Ann Coulter speaks for the base of the GOP, but apparently organizers of the Conservative Political Action Committee have decided not to invite her to speak at this years convention. She was quite the hit last year with her derogatory comment about John Edwards, but all good things must come to an end. More [...]
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Last week, Inside Cable News reported that former Bush adviser Karl Rove was rumored to be joining Fox News as a contributor and that he would “likely be used throughout Super Tuesday coverage.” Fox News confirmed the rumor today, declaring in an ad, “Now Karl Rove joins the Fox political team.” Watch it:
I see concern being expressed in various places that the nominee could in some sense be decided by the superdelegates. I don't really have the problem with the existence of superdelegates, I just think that the Democrats have way too many of them.
The primary system is already a bit of a farce, a kind of fake vote. With the timing issues, the caucuses, the various methods of allocating delegates, etc... it's hardly a pure exercise in democracy. The inclusion of some superdelegates on top of that system isn't particularly problematic. But since they're almost 20% of the total delegate count, I think that if they were to tip the balance there'd be a pretty big backlash. Candidate supporters give a lot of time and money to their chosen candidate, and they'll rightly be a bit annoyed to discover how much power the superdelegates wield.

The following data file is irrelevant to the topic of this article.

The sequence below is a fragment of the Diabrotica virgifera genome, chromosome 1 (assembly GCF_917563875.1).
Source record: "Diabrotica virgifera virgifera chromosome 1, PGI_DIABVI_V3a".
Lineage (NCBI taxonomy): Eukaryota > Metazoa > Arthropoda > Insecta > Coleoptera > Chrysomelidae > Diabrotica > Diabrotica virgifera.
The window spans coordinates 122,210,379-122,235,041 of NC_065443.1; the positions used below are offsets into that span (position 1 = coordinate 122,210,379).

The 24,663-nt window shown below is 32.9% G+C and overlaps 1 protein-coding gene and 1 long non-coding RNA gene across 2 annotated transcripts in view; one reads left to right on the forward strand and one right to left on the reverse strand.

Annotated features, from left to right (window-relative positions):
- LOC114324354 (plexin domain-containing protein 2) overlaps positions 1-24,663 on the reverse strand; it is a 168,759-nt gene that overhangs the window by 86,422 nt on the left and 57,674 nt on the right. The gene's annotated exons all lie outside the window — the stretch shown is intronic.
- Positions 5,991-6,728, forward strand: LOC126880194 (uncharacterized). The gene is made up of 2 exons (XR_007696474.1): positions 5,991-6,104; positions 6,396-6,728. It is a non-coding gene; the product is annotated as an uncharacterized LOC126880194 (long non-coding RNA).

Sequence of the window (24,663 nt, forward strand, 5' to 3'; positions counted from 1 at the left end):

If they constituted 5% or so of the delegates this would be less of an issue.
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Eschaton is the hub, the place where everyone goes to quickly check in and see if they've missed anything. He reads prodigiously, seems to know what's going on in the most remote corners of the blogosphere and has both an eye for a story and the ability[...]
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The year I was born, 1946, the U.S. Supreme Court ruled in Morgan v. Commonwealth of Virginia that interstate buses and trains could no longer be segregated. The case arose two years earlier when Irene Morgan, a 27-year-old mother of two still ill from a miscarriage, bought a $5 ticket at the "Colored" window in the local grocery and boarded a crowded Greyhound bus in Gloucester, Va., for a trip to visit a doctor 165 miles away in Baltimore. She sat next to a young mother and her baby in the fourth row from the back of the bus, well within the section decreed for black people by America’s peculiar brand of apartheid, Jim Crow.
At a stop a few miles down the road, the driver ordered the two women to stand so that a white couple could take their seats. Morgan said no. She also wouldn’t let the other woman give up her seat. As she told Washington Post reporter Carol Morello more than half a century later, she had asked: "Where do you think you're going with that baby in your arms?" The driver headed into the next town and parked in front of the jail. A deputy strode onto the bus, handed Morgan an arrest warrant and asked her to come with him. When she ripped up the warrant and tossed it out the window, he grabbed her by the arm. She kicked him in the crotch and he retreated. She clawed at a second deputy and ripped his shirt as he dragged her off the bus and into the jail.